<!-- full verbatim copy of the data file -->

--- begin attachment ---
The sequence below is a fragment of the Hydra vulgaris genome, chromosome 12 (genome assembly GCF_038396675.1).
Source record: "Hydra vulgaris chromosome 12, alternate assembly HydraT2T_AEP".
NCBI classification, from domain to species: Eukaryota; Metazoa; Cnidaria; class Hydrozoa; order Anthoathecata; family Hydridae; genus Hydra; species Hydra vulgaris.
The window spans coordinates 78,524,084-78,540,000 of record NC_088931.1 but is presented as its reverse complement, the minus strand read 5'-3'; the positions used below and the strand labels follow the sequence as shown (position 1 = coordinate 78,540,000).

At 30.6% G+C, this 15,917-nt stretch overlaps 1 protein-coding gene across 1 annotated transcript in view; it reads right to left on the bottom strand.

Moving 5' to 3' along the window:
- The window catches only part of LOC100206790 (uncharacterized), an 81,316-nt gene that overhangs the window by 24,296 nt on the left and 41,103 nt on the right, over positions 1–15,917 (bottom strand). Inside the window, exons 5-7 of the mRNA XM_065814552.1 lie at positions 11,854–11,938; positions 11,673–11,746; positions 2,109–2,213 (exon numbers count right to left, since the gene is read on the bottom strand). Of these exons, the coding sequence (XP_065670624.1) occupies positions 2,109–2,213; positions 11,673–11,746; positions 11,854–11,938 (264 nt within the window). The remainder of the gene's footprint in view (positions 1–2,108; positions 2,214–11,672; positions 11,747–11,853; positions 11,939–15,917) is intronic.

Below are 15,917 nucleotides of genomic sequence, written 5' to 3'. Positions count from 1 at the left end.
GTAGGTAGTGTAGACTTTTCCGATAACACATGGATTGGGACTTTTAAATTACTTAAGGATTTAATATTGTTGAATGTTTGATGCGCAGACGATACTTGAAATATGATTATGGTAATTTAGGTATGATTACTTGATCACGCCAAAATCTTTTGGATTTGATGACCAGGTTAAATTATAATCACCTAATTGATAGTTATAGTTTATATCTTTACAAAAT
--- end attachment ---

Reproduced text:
The sequence below is a fragment of the Hydra vulgaris genome, chromosome 12 (genome assembly GCF_038396675.1).
Source record: "Hydra vulgaris chromosome 12, alternate assembly HydraT2T_AEP".
NCBI classification, from domain to species: Eukaryota; Metazoa; Cnidaria; class Hydrozoa; order Anthoathecata; family Hydridae; genus Hydra; species Hydra vulgaris.
The window spans coordinates 78,524,084-78,540,000 of record NC_088931.1 but is presented as its reverse complement, the minus strand read 5'-3'; the positions used below and the strand labels follow the sequence as shown (position 1 = coordinate 78,540,000).

At 30.6% G+C, this 15,917-nt stretch overlaps 1 protein-coding gene across 1 annotated transcript in view; it reads right to left on the bottom strand.

Moving 5' to 3' along the window:
- The window catches only part of LOC100206790 (uncharacterized), an 81,316-nt gene that overhangs the window by 24,296 nt on the left and 41,103 nt on the right, over positions 1–15,917 (bottom strand). Inside the window, exons 5-7 of the mRNA XM_065814552.1 lie at positions 11,854–11,938; positions 11,673–11,746; positions 2,109–2,213 (exon numbers count right to left, since the gene is read on the bottom strand). Of these exons, the coding sequence (XP_065670624.1) occupies positions 2,109–2,213; positions 11,673–11,746; positions 11,854–11,938 (264 nt within the window). The remainder of the gene's footprint in view (positions 1–2,108; positions 2,214–11,672; positions 11,747–11,853; positions 11,939–15,917) is intronic.

Below are 15,917 nucleotides of genomic sequence, written 5' to 3'. Positions count from 1 at the left end.
GTAGGTAGTGTAGACTTTTCCGATAACACATGGATTGGGACTTTTAAATTACTTAAGGATTTAATATTGTTGAATGTTTGATGCGCAGACGATACTTGAAATATGATTATGGTAATTTAGGTATGATTACTTGATCACGCCAAAATCTTTTGGATTTGATGACCAGGTTAAATTATAATCACCTAATTGATAGTTATAGTTTATATCTTTACAAAAT